All eyes on New Zealand

The eyes of the world are on New Zealand as the Government's Bill to stop cyber bullying begins its progress through Parliament.

Justice Minister Judith Collins is in charge of the Harmful Digital Communications Bill, which was introduced to the House on Tuesday and implements recommendations from the Law Commission's broader review of media regulation.

The Bill acknowledges ''modern technology has provided an outlet for a unique form of harassment with its own challenges'' and therefore covers communication such as emails, texts, blog sites, forums, and social media sites, and is designed to ''mitigate the harm caused to individuals by digital communications and to provide victims of harmful digital communications with a quick and efficient means of redress''.

The Bill seeks to create a civil enforcement regime to deal with harmful digital communications. Initial complaints would be made to an approved agency to investigate and attempt to resolve the issue. If that failed, an individual could apply to the District Court for civil orders that would require removal of the harmful material, that the defendant cease the harmful conduct, and that the identity of an anonymous author be released.

The Bill will also create criminal offences to deal with the most serious harmful digital communications, and amend existing legislation in light of technological advances.

Those offences would be failing to comply with an order of the court (punishable by fines up to $5000 for an individual or $20,000 for a body corporate), posting a harmful digital communication with the intention to cause harm (punishable by up to three months' imprisonment or fine up to $2000), and inciting a person to commit suicide (an addition to existing legislation which criminalises incitement to commit suicide where it has been attempted and would be punishable by up to three months' imprisonment).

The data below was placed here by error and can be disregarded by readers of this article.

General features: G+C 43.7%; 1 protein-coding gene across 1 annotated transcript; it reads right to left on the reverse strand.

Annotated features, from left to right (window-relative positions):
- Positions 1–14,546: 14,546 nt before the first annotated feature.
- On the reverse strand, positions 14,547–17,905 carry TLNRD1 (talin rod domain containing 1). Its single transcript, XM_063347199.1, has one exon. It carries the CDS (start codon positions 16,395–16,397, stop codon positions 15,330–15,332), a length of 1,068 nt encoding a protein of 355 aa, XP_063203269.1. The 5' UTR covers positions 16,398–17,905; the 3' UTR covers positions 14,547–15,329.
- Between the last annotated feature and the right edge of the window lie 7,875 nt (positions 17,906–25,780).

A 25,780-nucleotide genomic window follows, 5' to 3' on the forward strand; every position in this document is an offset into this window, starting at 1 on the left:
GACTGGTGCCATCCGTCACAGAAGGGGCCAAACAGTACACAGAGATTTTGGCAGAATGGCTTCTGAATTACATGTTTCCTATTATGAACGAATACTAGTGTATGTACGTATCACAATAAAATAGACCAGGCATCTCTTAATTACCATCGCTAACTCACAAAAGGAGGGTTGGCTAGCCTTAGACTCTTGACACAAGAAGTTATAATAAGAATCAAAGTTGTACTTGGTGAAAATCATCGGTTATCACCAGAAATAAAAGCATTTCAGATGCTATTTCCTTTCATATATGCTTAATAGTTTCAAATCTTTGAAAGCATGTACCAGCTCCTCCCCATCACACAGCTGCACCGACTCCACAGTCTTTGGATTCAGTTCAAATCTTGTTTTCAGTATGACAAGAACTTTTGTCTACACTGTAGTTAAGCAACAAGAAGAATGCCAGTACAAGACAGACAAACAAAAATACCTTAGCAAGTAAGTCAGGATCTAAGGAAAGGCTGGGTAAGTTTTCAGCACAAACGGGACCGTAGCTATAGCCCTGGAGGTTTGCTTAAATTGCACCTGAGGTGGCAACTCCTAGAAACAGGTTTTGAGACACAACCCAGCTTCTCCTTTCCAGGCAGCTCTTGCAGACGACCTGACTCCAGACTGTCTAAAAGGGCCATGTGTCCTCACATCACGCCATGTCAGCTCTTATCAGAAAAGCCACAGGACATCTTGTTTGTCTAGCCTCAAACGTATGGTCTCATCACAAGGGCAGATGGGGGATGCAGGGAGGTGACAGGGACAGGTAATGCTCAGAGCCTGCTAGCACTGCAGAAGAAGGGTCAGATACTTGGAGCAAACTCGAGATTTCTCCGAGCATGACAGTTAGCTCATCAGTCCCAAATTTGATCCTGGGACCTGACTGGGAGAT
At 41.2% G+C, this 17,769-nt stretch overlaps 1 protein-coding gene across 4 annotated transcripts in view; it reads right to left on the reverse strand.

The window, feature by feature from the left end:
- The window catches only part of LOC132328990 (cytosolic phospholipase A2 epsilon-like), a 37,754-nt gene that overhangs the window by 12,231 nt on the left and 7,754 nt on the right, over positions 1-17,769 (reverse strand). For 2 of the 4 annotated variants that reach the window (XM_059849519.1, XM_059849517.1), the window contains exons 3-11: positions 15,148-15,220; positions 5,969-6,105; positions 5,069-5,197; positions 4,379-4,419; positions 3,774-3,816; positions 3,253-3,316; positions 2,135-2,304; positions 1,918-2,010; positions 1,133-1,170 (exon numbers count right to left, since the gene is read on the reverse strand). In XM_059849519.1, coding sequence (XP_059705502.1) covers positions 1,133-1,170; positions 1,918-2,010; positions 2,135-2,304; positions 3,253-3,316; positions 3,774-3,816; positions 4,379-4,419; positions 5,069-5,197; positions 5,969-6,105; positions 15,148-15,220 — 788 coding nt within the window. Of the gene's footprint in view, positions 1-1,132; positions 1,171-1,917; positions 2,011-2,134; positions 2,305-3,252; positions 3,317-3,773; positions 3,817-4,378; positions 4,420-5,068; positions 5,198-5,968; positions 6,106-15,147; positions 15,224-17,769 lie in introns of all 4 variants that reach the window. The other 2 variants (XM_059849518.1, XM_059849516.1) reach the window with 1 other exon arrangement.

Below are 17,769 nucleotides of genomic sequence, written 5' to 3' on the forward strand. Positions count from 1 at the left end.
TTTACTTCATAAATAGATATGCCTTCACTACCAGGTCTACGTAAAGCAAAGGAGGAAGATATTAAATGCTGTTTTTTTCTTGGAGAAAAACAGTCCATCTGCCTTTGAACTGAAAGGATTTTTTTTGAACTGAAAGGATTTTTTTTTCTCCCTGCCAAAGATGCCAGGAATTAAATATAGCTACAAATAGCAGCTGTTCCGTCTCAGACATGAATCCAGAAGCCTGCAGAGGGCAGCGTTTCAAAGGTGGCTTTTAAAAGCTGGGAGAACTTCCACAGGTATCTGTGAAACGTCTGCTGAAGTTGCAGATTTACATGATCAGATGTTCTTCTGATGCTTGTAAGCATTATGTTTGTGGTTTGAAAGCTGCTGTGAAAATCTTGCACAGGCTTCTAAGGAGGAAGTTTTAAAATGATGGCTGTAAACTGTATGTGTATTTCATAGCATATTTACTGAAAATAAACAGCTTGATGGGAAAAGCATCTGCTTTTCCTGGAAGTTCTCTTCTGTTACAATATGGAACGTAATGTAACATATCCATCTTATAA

While responsible news media consider the law, ethics, and issues of fairness, balance and harm before posting online content, the online medium is readily accessible to everyone, including those who seek to cause harm, and act criminally, and who can operate often anonymously and insidiously.

The online world is vast, fast-moving and ever-evolving, and it will sadly likely never be possible to eradicate all malicious content.

But the Bill will send the message - backed by substantial punishments - that the online world is not the unpatrolled Wild West it once was, that the rule of law applies, and that there are expectations of conduct for all users.

And it certainly goes some way to protecting the most vulnerable users, children and young people, many of whom spend considerable hours each day online and are easy targets from their peers and adults through content of a sexual, threatening or derogatory nature, which can have devastating effects.

It was heartening several weeks ago to highlight in this newspaper a group of Central Otago secondary school pupils leading the charge against cyber bullying in their community through the Central Otago Reap Sticks 'n' Stones Cyber Bullying Project, funded by the Ministry of Social Development.

But given this week's revelations of the ''Roast Busters'' Facebook page, set up by young men who boasted about their sexual conquests of underage girls whom they had stupefied with alcohol, new laws with real teeth to deal swiftly with harmful digital communications and publications cannot come soon enough to protect vulnerable young people in particular. (Whether the police dealt appropriately with matters surrounding this particular matter is questionable and another topic entirely.)

Criminal behaviour can of course be dealt with under other legislation, but having the power to immediately remove harmful content as well as identify and punish perpetrators is important and long overdue in a medium which has the potential to cause great damage.

Ms Collins says few countries have similar laws and others will be watching progress of the ''groundbreaking'' legislation. It is certainly welcome to see New Zealand leading the way.

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